Let's say that the sphere has radius 1 centered at the origin in $\Bbb R^3$ and the disks are moving with speed 1. And let's also say that in the picture the $z$-axis points upward, and the $y$ axis points normal to the plane of motion of the black thing. Let's also use the convention that at time zero the black disk has center at $(0,0,1)$ and the white one at $(0,1,0)$ Then You can literally parametrize the two curves which describe the center of the disks in a simple way:

$\gamma_{black}(t) = (\sin t, 0, \cos t)$

$\gamma_{white}(t) = (-\sin t, \cos t, 0)$

So if you compute distances (by subtracting and taking the norm squared), it is clear that they are not always equidistant.

So why does it seem like they are always equidistant in the picture?

Well, if you take a good look, the motion of the two disks is not along an exact sphere but more like some kind of ellipsoid.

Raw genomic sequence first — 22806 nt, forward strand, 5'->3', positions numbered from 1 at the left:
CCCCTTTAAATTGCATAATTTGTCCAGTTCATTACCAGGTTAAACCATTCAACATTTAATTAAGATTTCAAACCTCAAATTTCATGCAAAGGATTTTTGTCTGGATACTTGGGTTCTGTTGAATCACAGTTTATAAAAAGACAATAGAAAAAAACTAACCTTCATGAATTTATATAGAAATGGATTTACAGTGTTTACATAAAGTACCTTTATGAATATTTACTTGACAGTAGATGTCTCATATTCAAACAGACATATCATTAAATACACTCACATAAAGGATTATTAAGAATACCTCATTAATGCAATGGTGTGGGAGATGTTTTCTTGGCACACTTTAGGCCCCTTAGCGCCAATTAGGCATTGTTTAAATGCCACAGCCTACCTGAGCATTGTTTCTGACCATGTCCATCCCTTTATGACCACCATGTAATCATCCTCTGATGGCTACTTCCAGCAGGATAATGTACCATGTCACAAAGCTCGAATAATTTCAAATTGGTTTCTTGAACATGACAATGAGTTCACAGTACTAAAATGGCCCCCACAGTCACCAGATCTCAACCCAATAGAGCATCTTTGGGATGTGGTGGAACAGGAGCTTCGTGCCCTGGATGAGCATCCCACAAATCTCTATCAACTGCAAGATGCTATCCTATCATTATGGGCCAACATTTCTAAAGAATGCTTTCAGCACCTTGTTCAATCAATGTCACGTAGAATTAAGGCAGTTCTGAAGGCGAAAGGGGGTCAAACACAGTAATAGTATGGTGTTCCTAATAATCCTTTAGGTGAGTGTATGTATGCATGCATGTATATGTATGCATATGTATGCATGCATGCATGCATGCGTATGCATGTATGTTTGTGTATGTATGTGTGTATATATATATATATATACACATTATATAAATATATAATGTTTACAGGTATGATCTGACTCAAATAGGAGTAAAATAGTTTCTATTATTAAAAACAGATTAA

So instead of using the spherical model $x^2+y^2+z^2=1$, try the ellipsoidal model $x^2+y^2/2+z^2/2=1$. In other words, let's consider the image of this rigid motion under the map $(x,y,z) \mapsto (x, \sqrt 2 y, \sqrt 2 z)$. So the new parametrizations will be

$\gamma_{black}(t) = (\sin t, 0, \sqrt 2 \cos t)$

$\gamma_{white}(t) = (-\sin t, \sqrt 2 \cos t, 0)$

And in this model we see that they are always equidistant! (Well those are my two cents at least. Might be total BS. Really it depends on how you want to interpret this two dimensional projection of a three dimensional motion - for all we know the planes of motion may not even be orthogonal, which would make the formulas more complicated).